Ronald Macaulay
Table of contents

The term dialect has generally had a bad press. Bloomfield, for example, noted that “local dialects are spoken by the peasants and the poorest people of the towns” (1933: 50) though he also thought that the lower middle class spoke ‘sub-standard’ speech. More than 60 years later Hudson observes that the contrast “between ‘language’ and ‘dialect’ is a question of prestige, a language having prestige which a dialect lacks” (1996: 36). (He goes on to make the interesting claim that Standard English is consequently a language, which would imply that nonstandard dialects are not part of the same language.) It is hardly surprising that in the more enlightened times of the 1960’s linguists tended to shy away from referring to dialects and looked for a more neutral term that would have less negative connotations (see Section 2). There was also an unfortunate period in the development of generative grammar in the U. S. when disagreements about subjective judgments regarding the grammaticality of dubious sentences were labeled ‘dialect differences’. Such extravagant usage was enough to bring any term into disrepute. However, in recent years many linguists have reverted to the use of the term dialect when dealing with linguistic variation, though the precise definition of the term remains unclear.

Full-text access is restricted to subscribers. Log in to obtain additional credentials. For subscription information see Subscription & Price.


Bailey, C.J.
1973The patterning of language variation. In R.W. Bailey & J.L. Robinson (eds.) Varieties of present-day English: 156–86. Macmillan.Google Scholar
Bickerton, D.
1973The nature of a Creole continuum. Language 49: 640–69.Google Scholar
Bloomfield, L.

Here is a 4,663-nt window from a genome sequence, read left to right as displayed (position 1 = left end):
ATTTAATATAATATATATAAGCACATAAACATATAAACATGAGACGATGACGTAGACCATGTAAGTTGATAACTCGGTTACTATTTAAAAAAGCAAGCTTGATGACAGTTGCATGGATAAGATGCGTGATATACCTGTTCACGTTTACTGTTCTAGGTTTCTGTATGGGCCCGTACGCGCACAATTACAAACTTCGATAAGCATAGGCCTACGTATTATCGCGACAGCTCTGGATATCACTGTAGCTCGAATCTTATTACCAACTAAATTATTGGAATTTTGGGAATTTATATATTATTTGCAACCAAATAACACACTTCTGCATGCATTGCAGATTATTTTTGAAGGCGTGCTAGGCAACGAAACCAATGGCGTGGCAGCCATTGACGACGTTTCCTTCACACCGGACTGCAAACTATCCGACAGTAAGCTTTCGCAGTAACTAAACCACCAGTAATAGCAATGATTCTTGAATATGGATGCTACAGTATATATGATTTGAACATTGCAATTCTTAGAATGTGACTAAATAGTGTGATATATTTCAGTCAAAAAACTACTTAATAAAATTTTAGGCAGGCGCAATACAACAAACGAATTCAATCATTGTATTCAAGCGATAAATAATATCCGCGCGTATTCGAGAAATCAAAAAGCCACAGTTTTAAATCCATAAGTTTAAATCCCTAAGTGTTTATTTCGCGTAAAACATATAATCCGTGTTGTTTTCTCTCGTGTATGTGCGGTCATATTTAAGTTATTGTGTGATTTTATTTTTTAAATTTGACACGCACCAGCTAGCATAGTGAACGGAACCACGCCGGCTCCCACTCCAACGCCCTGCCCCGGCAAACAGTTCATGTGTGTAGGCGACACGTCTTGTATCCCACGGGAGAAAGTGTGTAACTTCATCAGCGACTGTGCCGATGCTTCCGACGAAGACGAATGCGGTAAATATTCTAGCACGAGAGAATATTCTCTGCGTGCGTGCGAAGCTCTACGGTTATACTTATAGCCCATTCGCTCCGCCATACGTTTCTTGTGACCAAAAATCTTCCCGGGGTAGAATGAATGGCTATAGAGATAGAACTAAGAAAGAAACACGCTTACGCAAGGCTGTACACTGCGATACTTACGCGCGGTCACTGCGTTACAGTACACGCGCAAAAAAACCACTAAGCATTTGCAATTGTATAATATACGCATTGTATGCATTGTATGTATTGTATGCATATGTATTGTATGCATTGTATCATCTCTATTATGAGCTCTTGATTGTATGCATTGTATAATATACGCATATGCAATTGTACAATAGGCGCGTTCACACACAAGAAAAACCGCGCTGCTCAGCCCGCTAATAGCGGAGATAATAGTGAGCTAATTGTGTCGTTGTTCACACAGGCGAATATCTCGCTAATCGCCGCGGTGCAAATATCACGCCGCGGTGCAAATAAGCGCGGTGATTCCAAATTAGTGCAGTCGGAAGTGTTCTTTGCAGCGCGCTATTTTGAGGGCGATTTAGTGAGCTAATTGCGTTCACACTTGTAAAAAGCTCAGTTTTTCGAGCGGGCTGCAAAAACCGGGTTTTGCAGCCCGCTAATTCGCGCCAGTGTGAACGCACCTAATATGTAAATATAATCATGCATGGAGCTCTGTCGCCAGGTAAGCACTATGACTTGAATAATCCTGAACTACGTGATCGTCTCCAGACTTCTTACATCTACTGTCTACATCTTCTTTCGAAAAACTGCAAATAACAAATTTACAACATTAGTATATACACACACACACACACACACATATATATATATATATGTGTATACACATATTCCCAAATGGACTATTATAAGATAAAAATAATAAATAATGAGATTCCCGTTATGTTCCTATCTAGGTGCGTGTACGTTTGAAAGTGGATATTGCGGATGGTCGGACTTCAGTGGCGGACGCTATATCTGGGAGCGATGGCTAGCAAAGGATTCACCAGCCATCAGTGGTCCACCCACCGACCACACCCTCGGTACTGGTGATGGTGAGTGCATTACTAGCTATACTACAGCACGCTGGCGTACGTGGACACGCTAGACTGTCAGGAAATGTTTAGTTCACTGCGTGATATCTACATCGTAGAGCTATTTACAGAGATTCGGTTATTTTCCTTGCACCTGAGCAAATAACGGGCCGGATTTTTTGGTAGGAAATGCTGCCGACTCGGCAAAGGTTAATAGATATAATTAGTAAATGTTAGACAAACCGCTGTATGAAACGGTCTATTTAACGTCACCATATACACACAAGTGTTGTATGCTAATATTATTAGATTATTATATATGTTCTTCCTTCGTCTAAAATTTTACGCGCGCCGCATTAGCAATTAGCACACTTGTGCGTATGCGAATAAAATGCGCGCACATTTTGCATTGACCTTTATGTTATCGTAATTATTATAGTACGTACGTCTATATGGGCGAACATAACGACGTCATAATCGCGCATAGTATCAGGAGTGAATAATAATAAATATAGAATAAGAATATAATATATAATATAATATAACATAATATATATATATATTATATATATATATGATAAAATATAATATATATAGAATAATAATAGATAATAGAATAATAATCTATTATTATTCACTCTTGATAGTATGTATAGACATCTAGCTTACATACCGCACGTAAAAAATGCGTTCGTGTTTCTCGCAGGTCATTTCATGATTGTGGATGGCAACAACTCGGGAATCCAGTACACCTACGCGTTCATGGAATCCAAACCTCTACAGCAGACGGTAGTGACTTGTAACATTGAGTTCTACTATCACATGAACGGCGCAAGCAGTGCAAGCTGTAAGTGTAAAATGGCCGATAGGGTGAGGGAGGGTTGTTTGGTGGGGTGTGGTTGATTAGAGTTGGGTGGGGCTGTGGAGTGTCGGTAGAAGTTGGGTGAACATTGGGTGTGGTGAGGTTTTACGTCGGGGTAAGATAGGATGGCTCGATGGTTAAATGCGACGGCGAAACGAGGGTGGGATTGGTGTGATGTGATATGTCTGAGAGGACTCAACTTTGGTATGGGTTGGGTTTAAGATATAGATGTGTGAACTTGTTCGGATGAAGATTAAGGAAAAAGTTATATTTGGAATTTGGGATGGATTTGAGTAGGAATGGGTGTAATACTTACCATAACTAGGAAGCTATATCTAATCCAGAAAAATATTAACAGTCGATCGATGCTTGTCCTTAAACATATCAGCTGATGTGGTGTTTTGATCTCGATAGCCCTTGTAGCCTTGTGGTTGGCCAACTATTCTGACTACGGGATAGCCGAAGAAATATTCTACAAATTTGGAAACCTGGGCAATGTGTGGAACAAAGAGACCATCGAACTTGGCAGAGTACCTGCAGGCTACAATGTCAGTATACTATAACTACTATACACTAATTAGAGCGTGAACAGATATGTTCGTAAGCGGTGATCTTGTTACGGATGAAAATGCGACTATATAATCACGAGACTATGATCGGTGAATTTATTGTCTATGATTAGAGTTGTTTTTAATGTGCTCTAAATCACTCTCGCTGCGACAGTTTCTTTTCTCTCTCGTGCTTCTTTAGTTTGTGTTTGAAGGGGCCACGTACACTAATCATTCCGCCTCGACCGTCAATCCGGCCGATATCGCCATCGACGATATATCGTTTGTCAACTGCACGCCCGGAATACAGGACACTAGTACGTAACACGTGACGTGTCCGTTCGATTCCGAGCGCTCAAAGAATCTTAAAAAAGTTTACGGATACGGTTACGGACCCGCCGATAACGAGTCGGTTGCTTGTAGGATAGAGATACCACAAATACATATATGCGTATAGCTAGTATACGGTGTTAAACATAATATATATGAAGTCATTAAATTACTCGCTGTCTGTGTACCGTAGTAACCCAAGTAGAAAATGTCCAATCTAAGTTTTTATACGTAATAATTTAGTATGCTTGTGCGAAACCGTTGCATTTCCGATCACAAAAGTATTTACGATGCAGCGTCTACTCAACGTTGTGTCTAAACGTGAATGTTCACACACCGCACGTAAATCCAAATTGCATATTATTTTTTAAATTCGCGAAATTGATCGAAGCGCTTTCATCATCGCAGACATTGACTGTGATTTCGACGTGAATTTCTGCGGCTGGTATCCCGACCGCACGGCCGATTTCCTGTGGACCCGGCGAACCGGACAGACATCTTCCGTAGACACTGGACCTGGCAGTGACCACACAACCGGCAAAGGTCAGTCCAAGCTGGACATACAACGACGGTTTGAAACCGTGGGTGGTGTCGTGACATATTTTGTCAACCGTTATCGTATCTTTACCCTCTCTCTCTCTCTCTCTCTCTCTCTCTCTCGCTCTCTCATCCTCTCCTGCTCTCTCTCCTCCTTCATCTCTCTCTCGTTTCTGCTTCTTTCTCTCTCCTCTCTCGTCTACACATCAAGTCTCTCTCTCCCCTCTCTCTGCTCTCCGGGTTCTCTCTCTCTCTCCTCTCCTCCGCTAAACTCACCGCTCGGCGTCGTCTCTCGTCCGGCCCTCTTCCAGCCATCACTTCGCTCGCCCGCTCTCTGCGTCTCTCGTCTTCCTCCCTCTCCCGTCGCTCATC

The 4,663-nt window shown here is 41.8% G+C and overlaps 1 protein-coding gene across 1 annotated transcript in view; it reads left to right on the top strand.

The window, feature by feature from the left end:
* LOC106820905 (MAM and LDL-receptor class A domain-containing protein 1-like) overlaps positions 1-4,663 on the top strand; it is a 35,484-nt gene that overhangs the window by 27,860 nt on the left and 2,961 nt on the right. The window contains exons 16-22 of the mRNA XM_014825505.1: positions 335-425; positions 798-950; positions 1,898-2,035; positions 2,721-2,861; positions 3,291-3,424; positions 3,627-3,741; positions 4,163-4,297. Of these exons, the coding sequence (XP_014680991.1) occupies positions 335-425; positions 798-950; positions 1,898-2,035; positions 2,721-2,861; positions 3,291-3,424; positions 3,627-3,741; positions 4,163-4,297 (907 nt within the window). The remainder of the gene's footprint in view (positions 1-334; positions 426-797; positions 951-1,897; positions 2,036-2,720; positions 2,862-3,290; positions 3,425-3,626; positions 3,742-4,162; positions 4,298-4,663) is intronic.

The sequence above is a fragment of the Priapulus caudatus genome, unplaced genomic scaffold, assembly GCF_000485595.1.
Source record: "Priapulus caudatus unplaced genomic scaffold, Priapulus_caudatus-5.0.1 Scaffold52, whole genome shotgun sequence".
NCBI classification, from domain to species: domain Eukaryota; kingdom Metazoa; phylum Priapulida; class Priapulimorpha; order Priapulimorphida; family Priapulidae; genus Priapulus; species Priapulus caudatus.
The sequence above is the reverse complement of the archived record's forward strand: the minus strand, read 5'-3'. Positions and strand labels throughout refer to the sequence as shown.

1933Language. Holt.  BoPGoogle Scholar
Cadiot, P.
1987Roofless dialects (roofless speech). In U. Ammon , N. Dittmar & K. Mattheier (eds.) Sociolinguistics: 755–60. de Gruyter.Google Scholar
Cameron, D.
1995Verbal Hygiene. Routledge.  BoPGoogle Scholar
Cassidy, F.G.
1993Area lexicon: The making of DARE. In D.R. Preston (ed.) American Dialect Research: 93–105. John Benjamins. DOI logoGoogle Scholar
(ed.) 1985Dictionary of American Regional English, A-C. Belknap Press.Google Scholar
Cassidy, F.G. & J. Hall
(eds.) 1991Dictionary of American Regional English D-H. Belknap Press.  BoPGoogle Scholar
Cassidy, F.G. J. Hall
(eds.) 1996Dictionary of American Regional English, I-O. Belknap Press.  BoPGoogle Scholar
Chambers, J.K. & P. Trudgill
1980Dialectology. Cambridge University Press.  BoP DOI logoGoogle Scholar
Edwards, V. & B. Weltens
1985Research on non-standard dialects of British English: Progress and prospects. In W. Viereck (ed.) Focus on: England and Wales: 97–139. John Benjamins. DOI logoGoogle Scholar
Feagin, C.
1979Variation and change in Alabama English: A sociolinguistic study of the White community. Georgetown University Press.Google Scholar
Francis, W.N.
1983Dialectology. Longman.Google Scholar
Gauchat, L.
1903Gibt es Mundartgrenzen? Archiv fur das Studium der neieren Sprache 111: 365–403.Google Scholar
Haugen, E.
1966Dialect, language, nation. American Anthropologist 68: 922–35. DOI logoGoogle Scholar
Hudson, R.
1996Sociolinguistics. Cambridge University Press. DOI logo  BoPGoogle Scholar
Jahr, E.H.
1997On the use of dialects in Norway. In H. Ramisch & K. Wynne (eds.) Language in time and space: 363–69. Franz Steiner Verlag.Google Scholar